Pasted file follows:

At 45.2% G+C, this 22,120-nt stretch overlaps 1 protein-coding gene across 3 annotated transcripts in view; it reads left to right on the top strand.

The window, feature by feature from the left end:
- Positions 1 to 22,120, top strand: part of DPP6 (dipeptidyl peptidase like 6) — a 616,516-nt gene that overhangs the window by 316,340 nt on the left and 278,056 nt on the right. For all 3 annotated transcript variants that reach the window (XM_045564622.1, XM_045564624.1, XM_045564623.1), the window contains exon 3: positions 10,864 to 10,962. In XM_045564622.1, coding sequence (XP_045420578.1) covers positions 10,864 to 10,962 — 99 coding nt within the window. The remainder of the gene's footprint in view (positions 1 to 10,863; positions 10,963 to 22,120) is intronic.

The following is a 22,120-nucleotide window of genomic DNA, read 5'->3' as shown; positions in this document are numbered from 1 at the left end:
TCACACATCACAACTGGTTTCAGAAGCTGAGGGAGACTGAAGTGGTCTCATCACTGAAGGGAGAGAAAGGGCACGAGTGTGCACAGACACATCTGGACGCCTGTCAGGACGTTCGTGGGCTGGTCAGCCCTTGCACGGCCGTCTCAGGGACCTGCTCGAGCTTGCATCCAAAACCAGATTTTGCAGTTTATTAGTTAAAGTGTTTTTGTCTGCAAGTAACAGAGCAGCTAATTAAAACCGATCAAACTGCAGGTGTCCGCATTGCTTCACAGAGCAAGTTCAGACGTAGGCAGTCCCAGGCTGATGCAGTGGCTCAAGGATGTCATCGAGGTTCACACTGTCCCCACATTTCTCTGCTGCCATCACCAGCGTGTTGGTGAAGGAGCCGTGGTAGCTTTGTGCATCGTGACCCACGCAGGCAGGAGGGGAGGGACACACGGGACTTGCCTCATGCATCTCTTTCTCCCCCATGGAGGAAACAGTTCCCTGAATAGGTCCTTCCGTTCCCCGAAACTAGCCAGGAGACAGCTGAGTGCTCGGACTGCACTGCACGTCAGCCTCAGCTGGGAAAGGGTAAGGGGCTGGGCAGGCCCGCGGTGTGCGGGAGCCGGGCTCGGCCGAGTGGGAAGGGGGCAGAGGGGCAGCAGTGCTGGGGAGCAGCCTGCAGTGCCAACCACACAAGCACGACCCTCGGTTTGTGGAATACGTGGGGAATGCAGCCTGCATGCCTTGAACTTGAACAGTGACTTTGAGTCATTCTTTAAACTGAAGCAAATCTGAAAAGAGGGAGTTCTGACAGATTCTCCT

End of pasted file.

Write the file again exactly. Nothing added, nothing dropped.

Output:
At 45.2% G+C, this 22,120-nt stretch overlaps 1 protein-coding gene across 3 annotated transcripts in view; it reads left to right on the top strand.

The window, feature by feature from the left end:
- Positions 1 to 22,120, top strand: part of DPP6 (dipeptidyl peptidase like 6) — a 616,516-nt gene that overhangs the window by 316,340 nt on the left and 278,056 nt on the right. For all 3 annotated transcript variants that reach the window (XM_045564622.1, XM_045564624.1, XM_045564623.1), the window contains exon 3: positions 10,864 to 10,962. In XM_045564622.1, coding sequence (XP_045420578.1) covers positions 10,864 to 10,962 — 99 coding nt within the window. The remainder of the gene's footprint in view (positions 1 to 10,863; positions 10,963 to 22,120) is intronic.

The following is a 22,120-nucleotide window of genomic DNA, read 5'->3' as shown; positions in this document are numbered from 1 at the left end:
TCACACATCACAACTGGTTTCAGAAGCTGAGGGAGACTGAAGTGGTCTCATCACTGAAGGGAGAGAAAGGGCACGAGTGTGCACAGACACATCTGGACGCCTGTCAGGACGTTCGTGGGCTGGTCAGCCCTTGCACGGCCGTCTCAGGGACCTGCTCGAGCTTGCATCCAAAACCAGATTTTGCAGTTTATTAGTTAAAGTGTTTTTGTCTGCAAGTAACAGAGCAGCTAATTAAAACCGATCAAACTGCAGGTGTCCGCATTGCTTCACAGAGCAAGTTCAGACGTAGGCAGTCCCAGGCTGATGCAGTGGCTCAAGGATGTCATCGAGGTTCACACTGTCCCCACATTTCTCTGCTGCCATCACCAGCGTGTTGGTGAAGGAGCCGTGGTAGCTTTGTGCATCGTGACCCACGCAGGCAGGAGGGGAGGGACACACGGGACTTGCCTCATGCATCTCTTTCTCCCCCATGGAGGAAACAGTTCCCTGAATAGGTCCTTCCGTTCCCCGAAACTAGCCAGGAGACAGCTGAGTGCTCGGACTGCACTGCACGTCAGCCTCAGCTGGGAAAGGGTAAGGGGCTGGGCAGGCCCGCGGTGTGCGGGAGCCGGGCTCGGCCGAGTGGGAAGGGGGCAGAGGGGCAGCAGTGCTGGGGAGCAGCCTGCAGTGCCAACCACACAAGCACGACCCTCGGTTTGTGGAATACGTGGGGAATGCAGCCTGCATGCCTTGAACTTGAACAGTGACTTTGAGTCATTCTTTAAACTGAAGCAAATCTGAAAAGAGGGAGTTCTGACAGATTCTCCT